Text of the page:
For specific locations of these streets, go to www.accessatlanta.com

AWARDS AND PROMOTIONS:

images-2James Abbington was recently named a Fellow of the Hymn Society of the United States and Canada.  This prestigious award was given to the Emory University professor for his scholarly and written displays and practices of church music, especially African American congregational song.  In 2009, the Morehouse grad published “Let the Church Sing On! Reflections on Black Sacred Music.”  For more on the Hymn Society, visit www.thehymnsociety.org.

riley-iomDr. Wayne J. Riley was named President of the American College of Physicians (ACP).  Riley earned a bachelor’s degree from Yale University, a master’s degree from the Tulane University School of Public Health & Tropical Medicine, an M.D. degree from the Morehouse School of Medicine, and an MBA from Rice University’s Jesse H. Jones Graduate School of Business.  Riley, a member of Alpha Phi Alpha Fraternity, Inc., is the third African American physician to hold this distinction.  The ACP is the largest medical specialty organization in the United States.

PASSINGS:

Former Congressman Louis Stokes

Former Congressman Louis Stokes

Former Congressman Louis Stokes has died.  The 90 year-old was the first African American elected to Congress from the state of Ohio and the first African American member named to the House Appropriations Committee.  According to fellow Clevelanders, the attorney’s congressional career, “bettered the lives of people of every heritage.”  Plans have been made to have Louis Stokes lie in state for a public viewing in the rotunda of the Cleveland City Hall.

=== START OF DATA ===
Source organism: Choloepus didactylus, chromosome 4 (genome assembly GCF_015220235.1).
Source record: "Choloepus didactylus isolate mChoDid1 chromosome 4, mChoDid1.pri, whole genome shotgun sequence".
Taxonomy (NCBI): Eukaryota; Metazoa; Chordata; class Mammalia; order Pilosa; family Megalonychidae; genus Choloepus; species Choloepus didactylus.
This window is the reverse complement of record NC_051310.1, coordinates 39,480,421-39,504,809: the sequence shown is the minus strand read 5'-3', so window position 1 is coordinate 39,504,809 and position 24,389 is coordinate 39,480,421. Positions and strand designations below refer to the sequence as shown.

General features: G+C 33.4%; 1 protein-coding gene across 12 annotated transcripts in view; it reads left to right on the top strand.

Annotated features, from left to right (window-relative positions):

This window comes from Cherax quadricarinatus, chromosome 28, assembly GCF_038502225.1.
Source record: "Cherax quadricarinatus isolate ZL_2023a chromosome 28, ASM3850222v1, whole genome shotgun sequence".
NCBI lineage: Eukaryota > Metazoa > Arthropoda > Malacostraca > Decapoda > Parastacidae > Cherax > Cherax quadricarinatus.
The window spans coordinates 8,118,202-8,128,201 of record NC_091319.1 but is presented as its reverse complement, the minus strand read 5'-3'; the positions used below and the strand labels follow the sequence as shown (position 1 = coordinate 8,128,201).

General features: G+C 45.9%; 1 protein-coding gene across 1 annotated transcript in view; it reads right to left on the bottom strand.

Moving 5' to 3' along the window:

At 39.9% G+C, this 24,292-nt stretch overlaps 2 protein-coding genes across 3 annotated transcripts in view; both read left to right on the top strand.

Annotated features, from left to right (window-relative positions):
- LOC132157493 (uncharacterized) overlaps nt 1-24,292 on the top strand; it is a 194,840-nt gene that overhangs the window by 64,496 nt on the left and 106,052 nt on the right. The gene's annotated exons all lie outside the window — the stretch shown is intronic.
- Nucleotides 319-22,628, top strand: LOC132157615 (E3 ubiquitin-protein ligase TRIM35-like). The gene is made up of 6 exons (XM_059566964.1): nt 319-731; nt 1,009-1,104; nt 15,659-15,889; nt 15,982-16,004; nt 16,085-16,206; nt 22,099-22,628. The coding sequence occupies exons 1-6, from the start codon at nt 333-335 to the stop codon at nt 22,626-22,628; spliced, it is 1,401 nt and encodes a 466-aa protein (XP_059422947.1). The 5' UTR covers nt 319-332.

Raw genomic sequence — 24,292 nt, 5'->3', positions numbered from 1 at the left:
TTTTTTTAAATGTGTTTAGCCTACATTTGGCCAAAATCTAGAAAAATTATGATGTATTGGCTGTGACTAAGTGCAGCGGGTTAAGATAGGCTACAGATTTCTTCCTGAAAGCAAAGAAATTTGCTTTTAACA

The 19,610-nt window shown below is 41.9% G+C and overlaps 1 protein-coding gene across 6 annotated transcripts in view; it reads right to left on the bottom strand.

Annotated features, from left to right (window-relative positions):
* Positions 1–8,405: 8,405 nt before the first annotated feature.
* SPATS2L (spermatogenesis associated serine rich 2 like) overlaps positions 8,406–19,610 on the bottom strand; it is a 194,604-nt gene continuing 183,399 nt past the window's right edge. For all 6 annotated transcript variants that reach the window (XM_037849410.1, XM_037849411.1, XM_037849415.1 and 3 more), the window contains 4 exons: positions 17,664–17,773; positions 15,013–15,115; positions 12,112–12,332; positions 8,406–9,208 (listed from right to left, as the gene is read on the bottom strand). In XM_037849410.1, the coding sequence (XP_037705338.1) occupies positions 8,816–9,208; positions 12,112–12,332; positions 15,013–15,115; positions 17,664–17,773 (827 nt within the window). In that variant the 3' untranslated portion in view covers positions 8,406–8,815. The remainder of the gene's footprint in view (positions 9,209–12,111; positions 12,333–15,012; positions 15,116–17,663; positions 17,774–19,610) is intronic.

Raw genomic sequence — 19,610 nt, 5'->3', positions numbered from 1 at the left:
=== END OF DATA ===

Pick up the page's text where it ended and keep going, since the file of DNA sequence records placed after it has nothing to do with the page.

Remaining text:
images-3Sigma Gamma Rho Sorority Inc. has lost one of its own, retired educator Carrie Theodocia Kennedy Reed.  Mrs Reed, known as “Sis,” died in a hospice facility at age 90.  She attended South Carolina State University where she studied English.  Later, she would teach at various schools throughout South Carolina.  Upon retirement, Mrs. Reed devoted her time to her church, the American Association of University Women, the South Carolina Education Association of Retired Educators and the Ladies Auxiliary of VFW.

For 35 years, Rev. Dr. James Earl Garmon , Sr served the religious communities of Pittsburgh and western Pennsylvania.  The pastor of Trinity Baptist Church in Lawrenceville died recently.  Rev. Garmon served in organizations such as the Pittsburgh Baptist Ministries Conference & Vicinity, the National Baptist Convention USA Inc., and the Black Political Empowerment Project.  The spiritual leader was also appointed by the governor to the Human Relations Commission of the Commonwealth of Pennsylvania in 2004.